How Howler the Wolf Got His Name 🐺

Written by Thornton W. Burgess.

Peter Rabbit never had seen Howler the Wolf, but he had heard his voice in the distance, and the mere sound had given him cold shivers. It just went all through him. It was very different from the voice of Old Man Coyote. The latter is bad enough, sounding as it does like many voices, but there is not in it that terrible fierceness which the voice of his big cousin contained. Peter had no desire to hear it any closer. The first time he met his cousin, Jumper the Hare, he asked him about Howler, for Jumper had come down to the Green Forest from the Great Woods where Howler lives.

“Did you hear him?” exclaimed Jumper. “I hope he won’t get it into his mind to come down here. I don’t believe he will, because it is too near the homes of men. If the sound of his voice way off there gave you cold shivers, I’m afraid you would shake all to pieces if you heard him close by. He’s just as fierce as his voice sounds. There is one thing about him that I like, though, and that is that he gives fair warning when he is out and about. He doesn’t come sneaking about without a sound, like Tuffy the Lynx. He goes like Bowser the Hound and lets you know that he is out and around. Did you ever hear how he got his name?”
“No. How did he get his name?” asked Peter eagerly.
“Well, of course it’s a family name now and is handed down and has been for years and years, ever since the first Wolf began hunting way back when the world was young,” explained Jumper. “For a long time the first Wolf had no name. Most of the other animals and birds had names, but nothing seemed to just fit the big gray Wolf. He looked a great deal like his cousin, Mr. Dog, and still more like his other cousin, Mr. Coyote. But he was stronger than either, could run farther and faster than either, and had a more wonderful nose than either.

“With Mr. Wolf, as with all the other animals, life was an easy matter at first. There was plenty to eat, and everybody was on good terms with everybody else. But there came a time, as you know, when food became scarce. It was then that the big learned to hunt the small, and fear was born into the world. Mr. Wolf was swift of leg and keen of nose. His teeth were long, and he was so strong that there were few he was afraid to fight with. In fact, he didn’t know fear at all, for he simply kept out of the way of those who were too big and strong for him to fight.
“Most people like to do the things they know they can do well. Mr. Wolf early learned the joy of hunting. I can’t understand it myself. Can you?”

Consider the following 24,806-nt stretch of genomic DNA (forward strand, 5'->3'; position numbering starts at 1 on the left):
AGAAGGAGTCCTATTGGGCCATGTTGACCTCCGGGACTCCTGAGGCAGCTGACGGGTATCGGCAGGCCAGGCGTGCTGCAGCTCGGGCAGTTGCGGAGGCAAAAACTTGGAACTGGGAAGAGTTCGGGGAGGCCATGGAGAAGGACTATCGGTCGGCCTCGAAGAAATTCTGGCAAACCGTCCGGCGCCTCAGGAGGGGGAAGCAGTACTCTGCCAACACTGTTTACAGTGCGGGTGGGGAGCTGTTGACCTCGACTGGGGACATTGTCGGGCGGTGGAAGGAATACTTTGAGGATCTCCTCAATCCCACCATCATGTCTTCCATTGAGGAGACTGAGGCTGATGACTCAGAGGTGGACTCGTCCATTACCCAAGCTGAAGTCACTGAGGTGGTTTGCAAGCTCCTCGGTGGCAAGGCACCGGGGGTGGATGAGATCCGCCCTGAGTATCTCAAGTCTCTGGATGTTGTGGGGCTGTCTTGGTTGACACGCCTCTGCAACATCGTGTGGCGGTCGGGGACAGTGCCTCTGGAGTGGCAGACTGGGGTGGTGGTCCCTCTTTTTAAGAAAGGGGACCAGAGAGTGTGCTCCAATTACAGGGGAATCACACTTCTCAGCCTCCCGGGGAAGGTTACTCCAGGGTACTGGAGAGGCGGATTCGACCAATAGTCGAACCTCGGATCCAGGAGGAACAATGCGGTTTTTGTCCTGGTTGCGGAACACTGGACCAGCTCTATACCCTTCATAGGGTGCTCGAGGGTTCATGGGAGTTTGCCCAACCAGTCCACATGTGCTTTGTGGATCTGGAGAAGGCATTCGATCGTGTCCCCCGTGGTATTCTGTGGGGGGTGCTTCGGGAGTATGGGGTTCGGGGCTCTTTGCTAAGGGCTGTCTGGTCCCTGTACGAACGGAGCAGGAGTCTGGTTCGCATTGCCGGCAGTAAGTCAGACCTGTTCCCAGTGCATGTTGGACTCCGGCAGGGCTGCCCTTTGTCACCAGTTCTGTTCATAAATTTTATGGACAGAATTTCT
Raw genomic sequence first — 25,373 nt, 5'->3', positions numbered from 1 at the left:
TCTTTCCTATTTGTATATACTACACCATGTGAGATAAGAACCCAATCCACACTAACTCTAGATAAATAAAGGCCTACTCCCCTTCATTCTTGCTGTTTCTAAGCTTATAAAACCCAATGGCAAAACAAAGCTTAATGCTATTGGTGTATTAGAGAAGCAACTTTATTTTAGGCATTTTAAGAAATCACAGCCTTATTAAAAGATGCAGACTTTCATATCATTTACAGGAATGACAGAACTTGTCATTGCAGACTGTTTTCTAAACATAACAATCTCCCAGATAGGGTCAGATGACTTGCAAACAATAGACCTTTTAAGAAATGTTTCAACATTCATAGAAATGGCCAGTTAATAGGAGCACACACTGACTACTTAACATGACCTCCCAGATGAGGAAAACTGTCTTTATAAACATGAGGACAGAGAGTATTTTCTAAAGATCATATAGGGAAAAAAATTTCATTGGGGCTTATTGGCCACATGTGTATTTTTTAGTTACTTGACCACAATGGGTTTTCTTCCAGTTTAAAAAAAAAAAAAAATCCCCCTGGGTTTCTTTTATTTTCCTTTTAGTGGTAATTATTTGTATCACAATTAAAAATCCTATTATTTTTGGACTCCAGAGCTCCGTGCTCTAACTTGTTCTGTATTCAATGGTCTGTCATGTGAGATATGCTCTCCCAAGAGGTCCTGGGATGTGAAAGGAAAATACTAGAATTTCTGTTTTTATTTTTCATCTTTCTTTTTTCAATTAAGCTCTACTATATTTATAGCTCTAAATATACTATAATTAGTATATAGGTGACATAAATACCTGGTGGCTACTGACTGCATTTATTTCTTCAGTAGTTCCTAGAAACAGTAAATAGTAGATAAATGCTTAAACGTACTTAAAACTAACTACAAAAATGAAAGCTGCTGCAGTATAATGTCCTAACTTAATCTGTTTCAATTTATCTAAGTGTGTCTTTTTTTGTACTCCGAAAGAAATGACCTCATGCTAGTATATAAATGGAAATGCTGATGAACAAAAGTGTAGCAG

Peter shook his head.

“Perhaps it was because he was so strong of wind and leg that he enjoyed running, and because he was so keen of nose that he enjoyed following a trail. Anyway, he scorned to spend his time sneaking about as did his cousin, Mr. Coyote, but chose to follow the swiftest runners and to match his nose and speed and skill against their speed and wits. He didn’t bother to chase little people like us when there were big people like Mr. Deer. The longer and harder the chase, the more Mr. Wolf seemed to enjoy it.
“At first he went silently, running swiftly with his nose to the ground. But this gave the ones he chased very little chance; he caught them before they even suspected that he was on their trail. That always made Mr. Wolf feel mean. He never could hold his head and his tail up after that kind of a chase. He felt so much like a sneak that he just had to put his tail between his legs for shame. There was nothing to be proud about in such a chase.

“One night he sat thinking about it. Gentle Miss Moon looked down at him through the tree-tops, and something inside him urged him to tell her his troubles. He pointed his sharp nose up at her, opened his mouth and, because she was so far away, did his best to make her hear. That was the very first Wolf howl ever heard. There was something very lonely and shivery in the sound, and all who heard it shook with fear. Mr. Wolf didn’t know this, but he did know that he felt better for howling. So every night he pointed his nose up at Miss Moon and howled.